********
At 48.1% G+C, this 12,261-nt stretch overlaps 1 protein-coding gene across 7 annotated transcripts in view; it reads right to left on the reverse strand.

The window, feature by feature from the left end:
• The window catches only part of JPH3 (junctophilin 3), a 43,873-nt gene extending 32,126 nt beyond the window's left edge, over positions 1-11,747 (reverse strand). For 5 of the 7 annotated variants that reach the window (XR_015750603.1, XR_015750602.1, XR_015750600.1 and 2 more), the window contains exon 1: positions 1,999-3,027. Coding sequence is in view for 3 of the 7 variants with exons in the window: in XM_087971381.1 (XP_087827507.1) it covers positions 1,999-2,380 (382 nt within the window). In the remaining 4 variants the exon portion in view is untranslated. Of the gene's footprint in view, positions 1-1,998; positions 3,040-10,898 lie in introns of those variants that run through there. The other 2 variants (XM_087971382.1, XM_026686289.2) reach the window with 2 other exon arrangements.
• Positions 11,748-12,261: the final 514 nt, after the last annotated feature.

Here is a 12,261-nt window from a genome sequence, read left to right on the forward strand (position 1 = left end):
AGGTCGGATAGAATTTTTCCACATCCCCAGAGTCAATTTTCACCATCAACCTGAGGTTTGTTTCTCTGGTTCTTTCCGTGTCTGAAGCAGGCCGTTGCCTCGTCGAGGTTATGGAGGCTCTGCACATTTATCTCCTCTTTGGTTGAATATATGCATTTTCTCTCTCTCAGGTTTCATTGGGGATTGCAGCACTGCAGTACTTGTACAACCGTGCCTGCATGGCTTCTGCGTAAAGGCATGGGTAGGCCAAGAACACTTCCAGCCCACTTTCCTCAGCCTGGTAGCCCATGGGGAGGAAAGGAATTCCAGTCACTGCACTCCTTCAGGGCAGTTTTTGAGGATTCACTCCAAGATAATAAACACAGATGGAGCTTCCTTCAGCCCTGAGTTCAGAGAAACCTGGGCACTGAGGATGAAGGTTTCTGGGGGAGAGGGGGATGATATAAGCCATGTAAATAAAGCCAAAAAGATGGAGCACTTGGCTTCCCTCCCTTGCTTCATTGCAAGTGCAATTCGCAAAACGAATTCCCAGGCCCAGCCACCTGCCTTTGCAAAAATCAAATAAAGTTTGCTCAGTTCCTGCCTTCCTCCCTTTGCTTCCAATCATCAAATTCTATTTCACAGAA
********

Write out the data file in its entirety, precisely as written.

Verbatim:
At 48.1% G+C, this 12,261-nt stretch overlaps 1 protein-coding gene across 7 annotated transcripts in view; it reads right to left on the reverse strand.

The window, feature by feature from the left end:
• The window catches only part of JPH3 (junctophilin 3), a 43,873-nt gene extending 32,126 nt beyond the window's left edge, over positions 1-11,747 (reverse strand). For 5 of the 7 annotated variants that reach the window (XR_015750603.1, XR_015750602.1, XR_015750600.1 and 2 more), the window contains exon 1: positions 1,999-3,027. Coding sequence is in view for 3 of the 7 variants with exons in the window: in XM_087971381.1 (XP_087827507.1) it covers positions 1,999-2,380 (382 nt within the window). In the remaining 4 variants the exon portion in view is untranslated. Of the gene's footprint in view, positions 1-1,998; positions 3,040-10,898 lie in introns of those variants that run through there. The other 2 variants (XM_087971382.1, XM_026686289.2) reach the window with 2 other exon arrangements.
• Positions 11,748-12,261: the final 514 nt, after the last annotated feature.

Here is a 12,261-nt window from a genome sequence, read left to right on the forward strand (position 1 = left end):
AGGTCGGATAGAATTTTTCCACATCCCCAGAGTCAATTTTCACCATCAACCTGAGGTTTGTTTCTCTGGTTCTTTCCGTGTCTGAAGCAGGCCGTTGCCTCGTCGAGGTTATGGAGGCTCTGCACATTTATCTCCTCTTTGGTTGAATATATGCATTTTCTCTCTCTCAGGTTTCATTGGGGATTGCAGCACTGCAGTACTTGTACAACCGTGCCTGCATGGCTTCTGCGTAAAGGCATGGGTAGGCCAAGAACACTTCCAGCCCACTTTCCTCAGCCTGGTAGCCCATGGGGAGGAAAGGAATTCCAGTCACTGCACTCCTTCAGGGCAGTTTTTGAGGATTCACTCCAAGATAATAAACACAGATGGAGCTTCCTTCAGCCCTGAGTTCAGAGAAACCTGGGCACTGAGGATGAAGGTTTCTGGGGGAGAGGGGGATGATATAAGCCATGTAAATAAAGCCAAAAAGATGGAGCACTTGGCTTCCCTCCCTTGCTTCATTGCAAGTGCAATTCGCAAAACGAATTCCCAGGCCCAGCCACCTGCCTTTGCAAAAATCAAATAAAGTTTGCTCAGTTCCTGCCTTCCTCCCTTTGCTTCCAATCATCAAATTCTATTTCACAGAA